As beneficial as it can be for some women, HRT is not a one-size-fits-all therapy. Like other medical treatments, HRT the dose and hormonal balance needs to be tailored to the symptoms, health, and general needs of the individual patient. As mentioned, studies have found the timing of HRT also plays a substantial role in ensuring women experience the greatest benefits.
In general, HRT is most effective when provided earlier and at a younger age than many clinicians (and patients) realize. That means that in order to reduce the risks of cardiovascular disease, you can’t wait until those risks increase (or cause symptoms) before initiating treatment. This understanding has led to what’s become known as the timing hypothesis — the notion that early treatment is more likely to result in substantial health benefits, especially in terms of cardiovascular health.
The research suggests HRT should play a primary and pivotal role for preventing CHD in many women, especially those under age 60 and those in the early years of menopause.
Although it’s been nearly 20 years since the WHI study released its results, unfortunately, there is still some negative perception of HRT, both for women and the clinicians who treat them. The amount of research conducted since that time clearly show the time has come for clinicians to revisit HRT and to consider customized therapy for patients who meet the suggested criteria. When used in the appropriate population of patients, today’s bioidentical HRT can potentially reduce the risk of heart disease and mortality risks, enabling women to lead healthier lives throughout menopause.
1. Luo T, Kim JK. The Role of Estrogen and Estrogen Receptors on Cardiomyocytes: An Overview. Can J Cardiol. 2016;32(8):1017-1025.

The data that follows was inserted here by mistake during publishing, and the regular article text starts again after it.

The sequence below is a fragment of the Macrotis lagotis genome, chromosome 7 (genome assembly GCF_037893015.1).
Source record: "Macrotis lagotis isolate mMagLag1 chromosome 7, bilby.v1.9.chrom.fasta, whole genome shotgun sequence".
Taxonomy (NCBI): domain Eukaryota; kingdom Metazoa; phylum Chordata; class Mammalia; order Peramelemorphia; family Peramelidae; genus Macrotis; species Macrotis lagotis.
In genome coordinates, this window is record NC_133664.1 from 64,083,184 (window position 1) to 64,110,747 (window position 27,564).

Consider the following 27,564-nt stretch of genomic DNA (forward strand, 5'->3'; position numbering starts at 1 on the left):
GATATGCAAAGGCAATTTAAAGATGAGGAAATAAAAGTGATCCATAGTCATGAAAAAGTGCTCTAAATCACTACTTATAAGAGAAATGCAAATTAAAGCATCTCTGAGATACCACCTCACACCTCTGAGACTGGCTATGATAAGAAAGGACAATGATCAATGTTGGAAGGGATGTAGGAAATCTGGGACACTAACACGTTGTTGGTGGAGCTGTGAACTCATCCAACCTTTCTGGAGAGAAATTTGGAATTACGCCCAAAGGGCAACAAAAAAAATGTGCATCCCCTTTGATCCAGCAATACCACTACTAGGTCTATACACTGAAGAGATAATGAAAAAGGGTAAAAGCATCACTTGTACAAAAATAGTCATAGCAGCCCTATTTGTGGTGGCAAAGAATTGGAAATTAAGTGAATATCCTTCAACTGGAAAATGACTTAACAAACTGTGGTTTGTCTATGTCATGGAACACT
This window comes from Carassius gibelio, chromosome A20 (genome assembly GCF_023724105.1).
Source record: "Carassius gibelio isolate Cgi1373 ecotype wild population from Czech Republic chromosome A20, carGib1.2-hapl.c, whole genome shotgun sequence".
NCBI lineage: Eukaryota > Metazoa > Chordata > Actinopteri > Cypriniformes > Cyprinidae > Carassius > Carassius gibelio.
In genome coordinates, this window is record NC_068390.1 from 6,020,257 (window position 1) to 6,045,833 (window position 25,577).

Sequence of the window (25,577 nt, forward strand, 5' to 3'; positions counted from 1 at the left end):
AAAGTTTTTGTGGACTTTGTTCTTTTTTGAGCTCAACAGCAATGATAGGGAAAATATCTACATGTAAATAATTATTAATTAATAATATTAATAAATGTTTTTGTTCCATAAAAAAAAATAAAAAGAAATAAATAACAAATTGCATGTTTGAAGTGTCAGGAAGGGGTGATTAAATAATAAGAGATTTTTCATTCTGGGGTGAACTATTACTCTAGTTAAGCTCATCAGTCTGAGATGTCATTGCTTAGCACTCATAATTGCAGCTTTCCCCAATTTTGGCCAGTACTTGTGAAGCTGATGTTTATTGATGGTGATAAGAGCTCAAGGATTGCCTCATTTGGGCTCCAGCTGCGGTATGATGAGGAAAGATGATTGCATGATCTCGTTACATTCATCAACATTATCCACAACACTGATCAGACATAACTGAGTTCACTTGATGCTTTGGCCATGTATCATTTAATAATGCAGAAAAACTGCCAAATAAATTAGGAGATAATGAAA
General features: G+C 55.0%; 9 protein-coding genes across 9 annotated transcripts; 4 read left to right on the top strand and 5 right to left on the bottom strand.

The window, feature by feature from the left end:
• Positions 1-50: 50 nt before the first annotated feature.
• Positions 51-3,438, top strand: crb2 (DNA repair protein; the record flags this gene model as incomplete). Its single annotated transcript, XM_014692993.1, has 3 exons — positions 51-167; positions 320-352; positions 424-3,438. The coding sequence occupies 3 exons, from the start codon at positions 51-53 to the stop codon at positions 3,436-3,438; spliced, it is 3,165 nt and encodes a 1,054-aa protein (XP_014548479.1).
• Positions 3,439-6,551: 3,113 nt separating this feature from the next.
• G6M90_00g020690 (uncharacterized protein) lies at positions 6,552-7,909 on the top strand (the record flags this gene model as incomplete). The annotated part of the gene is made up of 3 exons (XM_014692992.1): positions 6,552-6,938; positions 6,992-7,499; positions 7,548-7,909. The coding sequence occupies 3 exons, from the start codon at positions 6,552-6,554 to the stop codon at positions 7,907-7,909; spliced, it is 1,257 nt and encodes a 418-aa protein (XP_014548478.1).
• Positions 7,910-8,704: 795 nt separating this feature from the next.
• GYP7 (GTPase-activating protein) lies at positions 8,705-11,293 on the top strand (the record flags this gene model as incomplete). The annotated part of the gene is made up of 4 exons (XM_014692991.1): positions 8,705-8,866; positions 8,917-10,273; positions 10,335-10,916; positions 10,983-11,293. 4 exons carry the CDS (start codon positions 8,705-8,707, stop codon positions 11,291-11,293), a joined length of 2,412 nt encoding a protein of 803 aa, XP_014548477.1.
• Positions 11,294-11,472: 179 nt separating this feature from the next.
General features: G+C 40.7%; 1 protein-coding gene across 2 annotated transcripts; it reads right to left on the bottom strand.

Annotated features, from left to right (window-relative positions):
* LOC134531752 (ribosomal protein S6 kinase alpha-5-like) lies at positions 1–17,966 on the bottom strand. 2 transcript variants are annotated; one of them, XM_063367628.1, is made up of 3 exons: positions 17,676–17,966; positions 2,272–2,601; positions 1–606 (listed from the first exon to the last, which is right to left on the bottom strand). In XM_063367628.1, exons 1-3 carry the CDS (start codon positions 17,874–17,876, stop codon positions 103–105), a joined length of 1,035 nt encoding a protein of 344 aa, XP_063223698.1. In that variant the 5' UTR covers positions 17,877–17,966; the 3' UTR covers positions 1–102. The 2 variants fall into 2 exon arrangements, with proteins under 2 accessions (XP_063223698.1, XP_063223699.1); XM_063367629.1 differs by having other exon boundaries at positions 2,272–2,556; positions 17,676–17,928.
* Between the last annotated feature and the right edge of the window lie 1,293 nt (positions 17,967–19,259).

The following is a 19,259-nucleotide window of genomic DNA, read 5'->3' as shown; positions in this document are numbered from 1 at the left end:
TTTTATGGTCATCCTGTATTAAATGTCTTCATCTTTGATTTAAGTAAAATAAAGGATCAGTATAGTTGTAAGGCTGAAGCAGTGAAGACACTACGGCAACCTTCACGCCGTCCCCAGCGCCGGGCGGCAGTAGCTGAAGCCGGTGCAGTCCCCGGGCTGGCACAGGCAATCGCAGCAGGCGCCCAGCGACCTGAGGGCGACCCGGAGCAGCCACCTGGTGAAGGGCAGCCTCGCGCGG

2. Das DV, Saikia UK, Sarma D. Sex Hormone Levels - Estradiol, Testosterone, and Sex Hormone Binding Globulin as a Risk Marker for Atherosclerotic Coronary Artery Disease in Post-menopausal Women. Indian J Endocrinol Metab. 2019;23(1):60-66
3. American Heart Association. Cardiovascular Disease: Women’s No. 1 Health Threat. Updated March 2018. Accessed Aug 27, 2019.
4. Kochanek KD, Murphy SL, Xu J, Tejada-Vera B. Deaths: Final Data for 2014. Natl Vital Stat Rep. 2016;65(4):1-122.
5. Mosca L, Hammond G, Mochari-Greenberger H, et al. Fifteen-year trends in awareness of heart disease in women: results of a 2012 American Heart Association national survey. Circulation. 2013;127(11):1254-1263, e1251-1229
6. Harvard University. Gender matters: Heart disease risk in women. Harvard Health Publishing. Published Sept 2006. Updated March 25, 2017. Accessed Aug 27, 2019
7. Nettleton W, King V. The Risk of MI and Ischemic Stroke with Combined Oral Contraceptives. Am Fam Physician. 2016;94(9):691-692
8. CMAJ News. Landmark trial overstated HRT risk for younger women. CMAJ News. Published April 12, 2017. Accessed Aug 27, 2019.
9. Hodis HN, Mack WJ. The timing hypothesis and hormone replacement therapy: a paradigm shift in the primary prevention of coronary heart disease in women. Part 1: comparison of therapeutic efficacy. J Am Geriatr Soc. 2013;61(6):1005-1010.
10. Salpeter SR, Walsh JM, Greyber E, Salpeter EE. Brief report: Coronary heart disease events associated with hormone therapy in younger and older women. A meta-analysis. J Gen Intern Med. 2006;21(4):363-366.